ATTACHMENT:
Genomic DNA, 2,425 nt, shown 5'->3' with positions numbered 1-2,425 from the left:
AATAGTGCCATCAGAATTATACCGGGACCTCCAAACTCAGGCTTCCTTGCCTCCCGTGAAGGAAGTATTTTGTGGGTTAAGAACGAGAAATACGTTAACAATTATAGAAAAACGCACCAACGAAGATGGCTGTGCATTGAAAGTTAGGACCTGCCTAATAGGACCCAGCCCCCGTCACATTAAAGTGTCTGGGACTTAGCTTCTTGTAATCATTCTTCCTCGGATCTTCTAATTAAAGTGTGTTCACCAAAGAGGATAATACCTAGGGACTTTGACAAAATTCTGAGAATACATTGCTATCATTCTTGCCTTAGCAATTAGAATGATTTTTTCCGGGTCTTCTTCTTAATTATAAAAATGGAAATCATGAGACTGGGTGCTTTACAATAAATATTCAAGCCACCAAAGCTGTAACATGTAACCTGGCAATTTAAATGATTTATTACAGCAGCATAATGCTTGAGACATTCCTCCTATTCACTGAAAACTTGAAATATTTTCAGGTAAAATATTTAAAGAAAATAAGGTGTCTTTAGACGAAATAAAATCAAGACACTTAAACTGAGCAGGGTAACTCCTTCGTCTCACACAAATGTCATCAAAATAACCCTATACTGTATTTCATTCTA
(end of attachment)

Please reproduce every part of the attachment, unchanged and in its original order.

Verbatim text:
Genomic DNA, 2,425 nt, shown 5'->3' with positions numbered 1-2,425 from the left:
AATAGTGCCATCAGAATTATACCGGGACCTCCAAACTCAGGCTTCCTTGCCTCCCGTGAAGGAAGTATTTTGTGGGTTAAGAACGAGAAATACGTTAACAATTATAGAAAAACGCACCAACGAAGATGGCTGTGCATTGAAAGTTAGGACCTGCCTAATAGGACCCAGCCCCCGTCACATTAAAGTGTCTGGGACTTAGCTTCTTGTAATCATTCTTCCTCGGATCTTCTAATTAAAGTGTGTTCACCAAAGAGGATAATACCTAGGGACTTTGACAAAATTCTGAGAATACATTGCTATCATTCTTGCCTTAGCAATTAGAATGATTTTTTCCGGGTCTTCTTCTTAATTATAAAAATGGAAATCATGAGACTGGGTGCTTTACAATAAATATTCAAGCCACCAAAGCTGTAACATGTAACCTGGCAATTTAAATGATTTATTACAGCAGCATAATGCTTGAGACATTCCTCCTATTCACTGAAAACTTGAAATATTTTCAGGTAAAATATTTAAAGAAAATAAGGTGTCTTTAGACGAAATAAAATCAAGACACTTAAACTGAGCAGGGTAACTCCTTCGTCTCACACAAATGTCATCAAAATAACCCTATACTGTATTTCATTCTA